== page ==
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Olympics: For U.S. women’s ski jumpers, a bright media glare
Ski jumping » Spotlight only gets bigger as precedent-setting team heads to Sochi.
First Published Feb 04 2014 01:16 pm • Last Updated Feb 05 2014 10:52 am

Park City • Jessica Jerome makes a funny face at the notion that she’s a role model. After all, she claims to be a regular girl who sits home on the couch on Saturday nights.

"I’ve gotten some letters from little girls who say we think you’re so cool. Do you like One Direction? I’m like, ‘What’s One Direction?’" the 26-year-old Jerome said after a recent training session before heading to Sochi. "It’s really humbling, especially hearing from little girls because I remember being that age and my role models in ski jumping were all men. ... Even if these girls aren’t ski jumpers, the fact that they look up to me, I’m like, ‘Really? To me?’"

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U.S. ski jumping team » Lindsey Van, Jessica Jerome, Sarah Hendrickson

Competition » Feb. 11

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Jerome is one of three Park City women who make up the U.S. Olympic women’s ski jumping team, joining 19-year-old Sarah Hendrickson and 29-year-old Lindsey Van. The three women have garnered enormous media attention in the lead up to the Sochi Games, which kick off with Friday’s opening ceremony. The Washington Post, BBC, USA Today and ESPN are among the throng who have asked for time with the jumpers. The onslaught of media requests has become another obstacle for the skiers to overcome.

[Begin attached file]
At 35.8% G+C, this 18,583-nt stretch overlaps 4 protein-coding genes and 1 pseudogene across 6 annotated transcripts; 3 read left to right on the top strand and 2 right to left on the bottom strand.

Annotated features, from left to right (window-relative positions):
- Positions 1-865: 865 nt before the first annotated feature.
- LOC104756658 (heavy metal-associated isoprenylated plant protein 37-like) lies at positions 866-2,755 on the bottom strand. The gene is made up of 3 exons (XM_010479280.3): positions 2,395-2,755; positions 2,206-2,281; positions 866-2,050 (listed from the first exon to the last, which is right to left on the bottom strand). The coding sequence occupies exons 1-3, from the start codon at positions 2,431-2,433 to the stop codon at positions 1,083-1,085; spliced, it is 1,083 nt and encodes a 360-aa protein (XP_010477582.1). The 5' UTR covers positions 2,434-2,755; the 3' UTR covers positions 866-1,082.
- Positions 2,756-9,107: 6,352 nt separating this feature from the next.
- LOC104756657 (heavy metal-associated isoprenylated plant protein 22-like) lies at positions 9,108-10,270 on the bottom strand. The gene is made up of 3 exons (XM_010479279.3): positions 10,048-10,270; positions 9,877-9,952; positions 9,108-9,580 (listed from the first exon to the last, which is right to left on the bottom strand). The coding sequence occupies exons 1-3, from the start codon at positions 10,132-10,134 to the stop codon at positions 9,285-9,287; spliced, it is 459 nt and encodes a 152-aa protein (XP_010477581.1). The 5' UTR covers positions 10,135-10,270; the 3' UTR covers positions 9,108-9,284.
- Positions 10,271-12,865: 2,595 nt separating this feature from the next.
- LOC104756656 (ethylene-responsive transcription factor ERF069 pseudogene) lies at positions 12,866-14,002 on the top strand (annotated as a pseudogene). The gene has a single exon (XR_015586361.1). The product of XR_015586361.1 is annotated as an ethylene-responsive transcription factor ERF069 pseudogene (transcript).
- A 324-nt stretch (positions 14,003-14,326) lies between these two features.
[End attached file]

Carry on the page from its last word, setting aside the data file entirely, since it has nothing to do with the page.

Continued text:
"I wouldn’t say ‘get to me,’ but it’s been busy," Hendrickson said. "Of course it’s all out of support, which I have to remember. It’s frustrating sometimes, but everybody’s out here to cheer us on and to be a part of this piece in history."

A reporter asks Hendrickson if a makeup artist showing up at 2 p.m. for a photo shoot will work, and she says that’s fine while she waits to answer more queries from reporters. That’s the kind of multitasking the athletes have needed when dealing with the attention while trying to properly prepare. After all, the jumpers know it’s a slippery slope when expressing any frustration with the media attention after their sport failed to be included in the 2010 Vancouver Games.

"We worked for this," Hendrickson said. "Lindsey [Van] worked hard to get our sport into the Olympics, and we just have to appreciate that. We asked for it, and now we’re getting it so we have to make it the best situation possible."

The spotlight only should intensify as the jumpers’ competition date — Feb. 11 — approaches. There are two main reasons for the attention: it’s the first time women have been allowed to jump in the Olympics and the U.S. team is expected to perform well. All three jumpers are in contention for a medal.

"I can’t be concerned with what people expect me to do or what the outside competitors are doing because that’s not what I can control," Hendrickson said. "I don’t think it’s quite hit me that it’s the first event ever and I’m on the first ever women’s jumping Olympic team."




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